The Garelliana collection is among the most interesting assemblies in the archives of the Genoa Pegli maritime museum and consists of approximately 450 items, such as watercolours, paintings, prints and ship models. Fabio Garelli (Florence, 1860– Genoa, 1942) obtained his degree with honours in naval architecture from the University of Genoa in 1889, presenting the design for an ocean liner for the South American run; for many years he was a prominent character in the sector of shipping companies. In his position as NGI's technical director he initially designed the transatlantic liners of the “Royal” and “Ducal” class and, immediately afterwards, he drafted the forthcoming Duilio and Giulio Cesare.
A litograph printed in 1922 for travel agency to promote the Duilio and obtained from a painting by N. Zanolio.
The first drawings by Garelli for the two vessels dated back to 1910, when NGI envisaged building two sisterships for the Latin America service of approximately 15,000 tons and a larger liner, about 20,000 gross tons, for the express service between Genoa, Naples and New York..
In 1912, after the decision to reduce the number of newbuildings to two, the shipping world was upset by the tragedy of the Titanic and all the rules on watertight compartmentalisation and the means of evacuation were questioned.
Although a deal on the minimum safety of life at sea (SOLAS) requirements was reached in London in 1914, the agreement could not be ratified owing to the outbreak of the Great War. Nevertheless, in order to cope with public expectations, all shipping companies, including NGI, decided to invest in improving safety, although it meant an increase in costs and building time.
At last, in December 1913, Ansaldo of Genoa was entrusted by Navigazione Generale with the construction of the Duilio, while the contract for an almost identical vessel, the Giulio Cesare, was awarded to the well-known yard Swan, Hunter & Wigham Richardson, Ltd, based at Wallsend-on-Tyne, builder, among many famous ships, of the crack Cunarder Mauretania, at the time holder of the Blue Riband; NGI had organised a call for tenders for the second ship which involved several European builders. The English yard won the contract also because it could offer a relatively short construction time, which met NGI's desire to have both vessels completed at the same time, in Summer 1916. The two shipyards would develop the design autonomously and it's indeed interesting to point out that Duilio and Giulio Cesare were similar but different, also in the hull forms.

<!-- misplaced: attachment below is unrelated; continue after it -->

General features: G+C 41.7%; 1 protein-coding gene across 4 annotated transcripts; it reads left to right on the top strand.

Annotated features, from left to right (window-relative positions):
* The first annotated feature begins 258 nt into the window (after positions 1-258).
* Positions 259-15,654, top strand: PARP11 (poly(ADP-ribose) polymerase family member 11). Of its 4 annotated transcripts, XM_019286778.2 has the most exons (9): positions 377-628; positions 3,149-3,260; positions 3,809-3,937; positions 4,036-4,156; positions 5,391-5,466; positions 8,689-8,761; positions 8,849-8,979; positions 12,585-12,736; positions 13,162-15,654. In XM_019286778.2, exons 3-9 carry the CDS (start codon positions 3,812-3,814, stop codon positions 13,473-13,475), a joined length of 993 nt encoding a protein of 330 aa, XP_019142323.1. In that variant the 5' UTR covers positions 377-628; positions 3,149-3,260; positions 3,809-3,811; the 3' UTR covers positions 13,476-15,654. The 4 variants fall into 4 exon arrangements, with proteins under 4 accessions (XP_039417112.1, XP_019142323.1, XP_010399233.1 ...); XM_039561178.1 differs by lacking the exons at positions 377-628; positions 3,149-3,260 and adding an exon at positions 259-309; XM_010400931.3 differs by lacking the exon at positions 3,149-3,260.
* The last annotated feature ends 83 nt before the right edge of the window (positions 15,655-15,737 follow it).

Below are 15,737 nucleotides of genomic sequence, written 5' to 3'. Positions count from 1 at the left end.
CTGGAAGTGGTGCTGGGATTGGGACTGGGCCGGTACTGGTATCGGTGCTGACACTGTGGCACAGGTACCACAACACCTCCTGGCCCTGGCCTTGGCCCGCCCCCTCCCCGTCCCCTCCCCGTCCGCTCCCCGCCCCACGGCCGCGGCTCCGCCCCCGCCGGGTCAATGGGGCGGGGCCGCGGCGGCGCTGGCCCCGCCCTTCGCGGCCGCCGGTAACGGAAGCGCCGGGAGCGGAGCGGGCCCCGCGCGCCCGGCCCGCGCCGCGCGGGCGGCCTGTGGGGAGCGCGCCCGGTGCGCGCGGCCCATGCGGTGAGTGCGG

The painter Guido Marussig, from Trieste, was entrusted by NGI to create the ship's logo for the early promotiona material of the Duilio.
The beautifully designed luggage tags were sought after by the passengers to decorate their steamer trunks
Meanwhile, in 1912, Fabio Garelli left NGI, following one of their top managers, Agostino Crespi, who had been appointed president of the rival company Transatlantica Italiana and as a consequence the task to update and finalise the design of the ships was taken up by another well-known naval architect of the time, Nabor Soliani (Brescello, 1850-Genoa 1930), director of the Ansaldo shipyard. Possibly the most evident change he made was the new cruiser stern, which beside being stronger, allowed more space to accommodate four shafts; the Duilio was the first quadruple screw liner built in Italy, she was 20,000 tons, 200 metres long and had a speed of 20 knots...
Giulio Cesare and Duilio represented a massive economic investment for NGI, which intended to put in service two transatlantic liners much superior to the previous Italian ones; their new flagships were also intended to respond to similar initiatives from rival companies, particularly the Lloyd Sabaudo which, at the same time was defining the construction contract of the future Conte Rosso with the Scottish shipyard of William Beardmore.